Category Archives: Spanish language lessons

Spanish adjectives before nouns

This article looks at Spanish adjectives which go before nouns. Learning when they go before nouns and when after can at first appear confusing, but fear not! This topic is fairly logical when you understand the key concepts.

Read on to discover when you should put Spanish adjectives before nouns and when after.

What are Spanish adjectives?

Adjectives are words which describe nouns (nouns are people, places, things, etc.). Examples of adjectives are ‘beautiful, ugly, tired, tall, short’ etc.

In Spanish adjectives normally go after the noun, for example:

  • La casa roja = The red house (i.e. ‘The house red’ in Spanish)

However Spanish adjectives can and often do go before nouns.

Which Spanish adjectives go before nouns?

First of all, the following adjectives normally go before the noun:

  • Alguno*/Alguna/Algunos/Algunas = Any
  • Ambos/Ambas = Both
  • Bastante/Bastantes = Enough
  • Bueno*/Buena/Buenos/Buenas = Good
  • Cada = Each/Every
  • Malo*/Mala/Malos/Malas = Bad
  • Mucho/Mucha = Much/A lot of (Singular)
  • Muchos/Muchas = Many/A lot of (Plural)
  • Ninguno*/Ninguna/Ningunos/Ningunas = Not any
  • Otro/Otra = Another/Other (Singular)
  • Otros/Otras = Other (Plural)
  • Poco/Poca = Not much
  • Pocos/Pocas = Not many
  • Suficiente/Suficientes = Enough
  • Todo/Toda/Todos/Todas = All
  • Varios/Varias = Several

* These drop the ‘o’ when placed before a masculine singular noun to make ‘buen’, ‘mal’, ‘algún’ and ‘ningún’ as appropriate.

Cardinal and Ordinal numbers also go before the noun

Un/Una, dos, tres, etc…. go before the noun

Primero, segundo, tercero, etc…. go before the noun. [Note that primero and tercero drop the ‘o’ before a masculine singular noun].

Adjectives that describe inherent characteristics also go before the noun

When an adjective is describing an inherent characteristic, the adjective may be placed before the noun.

What is an inherent characteristic?

It is hard to describe what an inherent characteristic, but examples could include:

  • las altas montañas = the tall mountains
  • la blanca nieve = the white snow

Putting an adjective before the noun essentially shows that it is an inherent characteristic of the noun being described, in that mountains are always tall and snow is always white.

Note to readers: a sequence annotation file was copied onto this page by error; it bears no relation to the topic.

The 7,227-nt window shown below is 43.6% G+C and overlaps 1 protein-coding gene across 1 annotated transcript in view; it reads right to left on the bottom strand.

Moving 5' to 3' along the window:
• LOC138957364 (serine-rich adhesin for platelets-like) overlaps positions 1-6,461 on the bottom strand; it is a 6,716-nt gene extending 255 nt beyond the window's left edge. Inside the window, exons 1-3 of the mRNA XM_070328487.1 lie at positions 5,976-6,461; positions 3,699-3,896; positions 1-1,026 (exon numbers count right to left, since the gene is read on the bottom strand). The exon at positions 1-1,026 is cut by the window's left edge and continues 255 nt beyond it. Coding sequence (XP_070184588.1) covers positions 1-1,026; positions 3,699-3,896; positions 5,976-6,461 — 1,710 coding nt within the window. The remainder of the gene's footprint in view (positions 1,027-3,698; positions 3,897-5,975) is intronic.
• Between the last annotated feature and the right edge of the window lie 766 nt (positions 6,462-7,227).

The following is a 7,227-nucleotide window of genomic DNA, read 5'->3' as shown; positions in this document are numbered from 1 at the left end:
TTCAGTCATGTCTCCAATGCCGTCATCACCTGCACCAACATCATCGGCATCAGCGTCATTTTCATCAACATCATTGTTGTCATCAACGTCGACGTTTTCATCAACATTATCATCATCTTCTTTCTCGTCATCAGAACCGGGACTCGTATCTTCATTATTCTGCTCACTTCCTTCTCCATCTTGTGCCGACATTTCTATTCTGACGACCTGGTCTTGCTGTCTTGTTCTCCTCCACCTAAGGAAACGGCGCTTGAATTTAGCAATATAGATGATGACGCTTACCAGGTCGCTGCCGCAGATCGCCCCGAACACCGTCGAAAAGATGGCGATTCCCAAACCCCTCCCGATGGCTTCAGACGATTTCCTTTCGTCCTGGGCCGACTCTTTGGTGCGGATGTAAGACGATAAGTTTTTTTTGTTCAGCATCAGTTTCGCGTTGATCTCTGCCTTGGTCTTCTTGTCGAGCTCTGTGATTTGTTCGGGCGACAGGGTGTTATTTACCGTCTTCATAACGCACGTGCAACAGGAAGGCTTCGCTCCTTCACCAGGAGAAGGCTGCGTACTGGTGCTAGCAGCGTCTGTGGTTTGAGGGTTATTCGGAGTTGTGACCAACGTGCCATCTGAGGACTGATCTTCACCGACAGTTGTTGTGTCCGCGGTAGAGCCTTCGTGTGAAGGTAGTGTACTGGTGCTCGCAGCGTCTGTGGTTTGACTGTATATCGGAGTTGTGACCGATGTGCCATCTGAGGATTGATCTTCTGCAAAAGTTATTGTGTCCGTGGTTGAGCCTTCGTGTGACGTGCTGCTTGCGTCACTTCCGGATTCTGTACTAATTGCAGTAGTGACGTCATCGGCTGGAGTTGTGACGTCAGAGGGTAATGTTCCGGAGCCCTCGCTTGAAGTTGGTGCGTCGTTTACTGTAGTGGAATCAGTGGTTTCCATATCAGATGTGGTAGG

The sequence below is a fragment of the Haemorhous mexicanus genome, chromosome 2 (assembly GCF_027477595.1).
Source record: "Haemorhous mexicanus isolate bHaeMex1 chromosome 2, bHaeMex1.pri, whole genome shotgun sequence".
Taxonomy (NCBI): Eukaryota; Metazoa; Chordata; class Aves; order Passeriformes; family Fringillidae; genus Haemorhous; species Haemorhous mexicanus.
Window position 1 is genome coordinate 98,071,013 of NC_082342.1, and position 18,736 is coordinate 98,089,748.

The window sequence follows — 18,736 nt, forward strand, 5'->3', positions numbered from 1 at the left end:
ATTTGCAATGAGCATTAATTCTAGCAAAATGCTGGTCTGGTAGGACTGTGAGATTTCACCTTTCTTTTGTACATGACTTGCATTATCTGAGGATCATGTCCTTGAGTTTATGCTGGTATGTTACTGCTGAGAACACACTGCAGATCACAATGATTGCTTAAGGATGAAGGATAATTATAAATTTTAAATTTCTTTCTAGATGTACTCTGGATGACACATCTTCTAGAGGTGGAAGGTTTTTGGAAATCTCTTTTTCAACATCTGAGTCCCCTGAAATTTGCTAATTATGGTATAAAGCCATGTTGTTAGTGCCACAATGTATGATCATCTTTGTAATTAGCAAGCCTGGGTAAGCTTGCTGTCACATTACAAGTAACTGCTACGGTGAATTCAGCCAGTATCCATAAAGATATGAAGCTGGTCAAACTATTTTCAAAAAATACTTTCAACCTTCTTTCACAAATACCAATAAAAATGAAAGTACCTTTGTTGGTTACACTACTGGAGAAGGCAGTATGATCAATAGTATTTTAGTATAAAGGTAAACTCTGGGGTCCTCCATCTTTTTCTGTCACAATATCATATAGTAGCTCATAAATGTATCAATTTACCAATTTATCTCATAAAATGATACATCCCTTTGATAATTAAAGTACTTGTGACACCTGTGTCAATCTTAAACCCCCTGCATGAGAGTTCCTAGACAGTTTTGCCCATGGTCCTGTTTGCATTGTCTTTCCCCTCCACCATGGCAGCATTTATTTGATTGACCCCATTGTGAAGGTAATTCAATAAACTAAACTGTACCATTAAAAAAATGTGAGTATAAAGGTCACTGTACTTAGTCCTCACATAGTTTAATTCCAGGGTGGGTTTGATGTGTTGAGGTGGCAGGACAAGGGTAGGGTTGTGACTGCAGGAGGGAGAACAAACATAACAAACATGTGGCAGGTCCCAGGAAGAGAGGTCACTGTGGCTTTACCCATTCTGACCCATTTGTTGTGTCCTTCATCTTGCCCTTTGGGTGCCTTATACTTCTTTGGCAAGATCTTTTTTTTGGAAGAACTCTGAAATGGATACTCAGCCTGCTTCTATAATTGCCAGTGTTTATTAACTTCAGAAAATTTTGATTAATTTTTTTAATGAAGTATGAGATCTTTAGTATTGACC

Putting an adjective after the noun when it describes an inherent characteristic emphasises the adjective. For example:

  • las montañas altas = the tall mountains

Here the mountains are especially tall.

Adjectives which change meaning

There are a number of adjectives which change their meaning in Spanish  depending on whether they are placed before or after the noun.

Some of the more important ones are:

  • antiguo/a(s) = former (before the noun)/ancient (after the noun)
  • diferente(s)/distinto/a(s) = various (when plural)(before the noun)/different (after the noun)
  • gran(es) – This is used before the noun to mean ‘great’.
  • grande(s) – This is used after the noun to mean ‘big/large’
  • mismo/a(s) = same (before the noun)/’self’ (when used after the noun e.g. yo mismo/a = myself (male/female speaking))
  • único/a(s) = only (before the noun)/unique (after the noun)

There are other adjectives which go before the nouns, but the above ones are some of the most important ones.

We would discuss further adjectives that are similar to those above during Spanish tuition.

I hope that the above post has helped you to understand the main situations in which adjectives go before nouns in Spanish. Use that knowledge to impress Spanish speakers by showing them that you know when to use adjectives both before and after the noun.

Further Information

If you wish to discuss this topic further or Spanish generally feel free to get in contact. See my contact me page for my current details.

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La Tomatina (Tomato Festival)

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La Tomatina is known as the Tomato Festival, which takes place yearly in Spain. It is a famous festival and well known around the world. I wanted to tell you all about the festival.  Therefore I have just found some great articles, which tell you more about the festival as follows: